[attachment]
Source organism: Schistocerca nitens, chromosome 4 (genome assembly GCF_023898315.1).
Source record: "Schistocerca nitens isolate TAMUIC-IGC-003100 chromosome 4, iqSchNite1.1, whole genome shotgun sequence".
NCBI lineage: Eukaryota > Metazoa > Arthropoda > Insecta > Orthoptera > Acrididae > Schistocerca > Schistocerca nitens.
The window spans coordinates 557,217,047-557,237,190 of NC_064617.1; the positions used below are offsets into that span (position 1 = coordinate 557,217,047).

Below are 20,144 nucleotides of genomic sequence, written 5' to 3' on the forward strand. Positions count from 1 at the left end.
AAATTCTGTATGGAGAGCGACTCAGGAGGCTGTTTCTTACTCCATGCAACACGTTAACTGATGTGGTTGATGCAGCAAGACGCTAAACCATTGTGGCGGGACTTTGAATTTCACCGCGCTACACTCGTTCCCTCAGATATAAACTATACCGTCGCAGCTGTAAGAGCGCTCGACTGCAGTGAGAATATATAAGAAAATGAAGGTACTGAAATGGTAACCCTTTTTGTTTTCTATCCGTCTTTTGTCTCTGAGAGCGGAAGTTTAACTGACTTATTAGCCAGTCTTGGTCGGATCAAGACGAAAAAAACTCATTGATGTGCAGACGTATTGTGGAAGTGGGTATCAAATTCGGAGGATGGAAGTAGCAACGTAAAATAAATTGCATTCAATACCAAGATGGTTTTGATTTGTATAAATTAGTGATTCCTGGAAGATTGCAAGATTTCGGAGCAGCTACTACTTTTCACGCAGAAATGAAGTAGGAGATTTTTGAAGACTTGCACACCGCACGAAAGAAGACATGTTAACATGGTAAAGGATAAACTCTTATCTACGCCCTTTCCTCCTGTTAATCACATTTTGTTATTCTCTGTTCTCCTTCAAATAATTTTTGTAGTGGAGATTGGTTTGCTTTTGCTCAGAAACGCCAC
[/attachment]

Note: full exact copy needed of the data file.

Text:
Source organism: Schistocerca nitens, chromosome 4 (genome assembly GCF_023898315.1).
Source record: "Schistocerca nitens isolate TAMUIC-IGC-003100 chromosome 4, iqSchNite1.1, whole genome shotgun sequence".
NCBI lineage: Eukaryota > Metazoa > Arthropoda > Insecta > Orthoptera > Acrididae > Schistocerca > Schistocerca nitens.
The window spans coordinates 557,217,047-557,237,190 of NC_064617.1; the positions used below are offsets into that span (position 1 = coordinate 557,217,047).

Below are 20,144 nucleotides of genomic sequence, written 5' to 3' on the forward strand. Positions count from 1 at the left end.
AAATTCTGTATGGAGAGCGACTCAGGAGGCTGTTTCTTACTCCATGCAACACGTTAACTGATGTGGTTGATGCAGCAAGACGCTAAACCATTGTGGCGGGACTTTGAATTTCACCGCGCTACACTCGTTCCCTCAGATATAAACTATACCGTCGCAGCTGTAAGAGCGCTCGACTGCAGTGAGAATATATAAGAAAATGAAGGTACTGAAATGGTAACCCTTTTTGTTTTCTATCCGTCTTTTGTCTCTGAGAGCGGAAGTTTAACTGACTTATTAGCCAGTCTTGGTCGGATCAAGACGAAAAAAACTCATTGATGTGCAGACGTATTGTGGAAGTGGGTATCAAATTCGGAGGATGGAAGTAGCAACGTAAAATAAATTGCATTCAATACCAAGATGGTTTTGATTTGTATAAATTAGTGATTCCTGGAAGATTGCAAGATTTCGGAGCAGCTACTACTTTTCACGCAGAAATGAAGTAGGAGATTTTTGAAGACTTGCACACCGCACGAAAGAAGACATGTTAACATGGTAAAGGATAAACTCTTATCTACGCCCTTTCCTCCTGTTAATCACATTTTGTTATTCTCTGTTCTCCTTCAAATAATTTTTGTAGTGGAGATTGGTTTGCTTTTGCTCAGAAACGCCAC